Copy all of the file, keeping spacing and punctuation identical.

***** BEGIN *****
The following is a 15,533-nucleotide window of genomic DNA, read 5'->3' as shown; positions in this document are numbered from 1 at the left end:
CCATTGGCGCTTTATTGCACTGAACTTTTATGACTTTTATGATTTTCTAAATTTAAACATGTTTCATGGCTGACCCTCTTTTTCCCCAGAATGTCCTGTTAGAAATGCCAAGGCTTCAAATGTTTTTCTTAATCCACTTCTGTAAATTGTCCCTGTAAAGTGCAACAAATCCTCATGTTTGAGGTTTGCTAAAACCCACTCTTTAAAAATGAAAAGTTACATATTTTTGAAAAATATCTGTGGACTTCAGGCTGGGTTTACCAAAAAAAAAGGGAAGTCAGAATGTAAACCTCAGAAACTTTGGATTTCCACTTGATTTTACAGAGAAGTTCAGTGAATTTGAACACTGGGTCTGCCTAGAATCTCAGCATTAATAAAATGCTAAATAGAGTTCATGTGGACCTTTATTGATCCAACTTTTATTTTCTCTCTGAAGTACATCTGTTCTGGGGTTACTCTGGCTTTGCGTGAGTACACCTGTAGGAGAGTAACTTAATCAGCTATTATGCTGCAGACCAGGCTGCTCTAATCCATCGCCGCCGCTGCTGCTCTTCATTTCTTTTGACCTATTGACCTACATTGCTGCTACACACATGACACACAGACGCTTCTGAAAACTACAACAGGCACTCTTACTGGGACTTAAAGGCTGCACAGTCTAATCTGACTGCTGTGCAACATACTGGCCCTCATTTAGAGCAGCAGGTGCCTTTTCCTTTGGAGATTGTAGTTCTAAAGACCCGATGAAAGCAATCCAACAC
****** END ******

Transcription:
The following is a 15,533-nucleotide window of genomic DNA, read 5'->3' as shown; positions in this document are numbered from 1 at the left end:
CCATTGGCGCTTTATTGCACTGAACTTTTATGACTTTTATGATTTTCTAAATTTAAACATGTTTCATGGCTGACCCTCTTTTTCCCCAGAATGTCCTGTTAGAAATGCCAAGGCTTCAAATGTTTTTCTTAATCCACTTCTGTAAATTGTCCCTGTAAAGTGCAACAAATCCTCATGTTTGAGGTTTGCTAAAACCCACTCTTTAAAAATGAAAAGTTACATATTTTTGAAAAATATCTGTGGACTTCAGGCTGGGTTTACCAAAAAAAAAGGGAAGTCAGAATGTAAACCTCAGAAACTTTGGATTTCCACTTGATTTTACAGAGAAGTTCAGTGAATTTGAACACTGGGTCTGCCTAGAATCTCAGCATTAATAAAATGCTAAATAGAGTTCATGTGGACCTTTATTGATCCAACTTTTATTTTCTCTCTGAAGTACATCTGTTCTGGGGTTACTCTGGCTTTGCGTGAGTACACCTGTAGGAGAGTAACTTAATCAGCTATTATGCTGCAGACCAGGCTGCTCTAATCCATCGCCGCCGCTGCTGCTCTTCATTTCTTTTGACCTATTGACCTACATTGCTGCTACACACATGACACACAGACGCTTCTGAAAACTACAACAGGCACTCTTACTGGGACTTAAAGGCTGCACAGTCTAATCTGACTGCTGTGCAACATACTGGCCCTCATTTAGAGCAGCAGGTGCCTTTTCCTTTGGAGATTGTAGTTCTAAAGACCCGATGAAAGCAATCCAACAC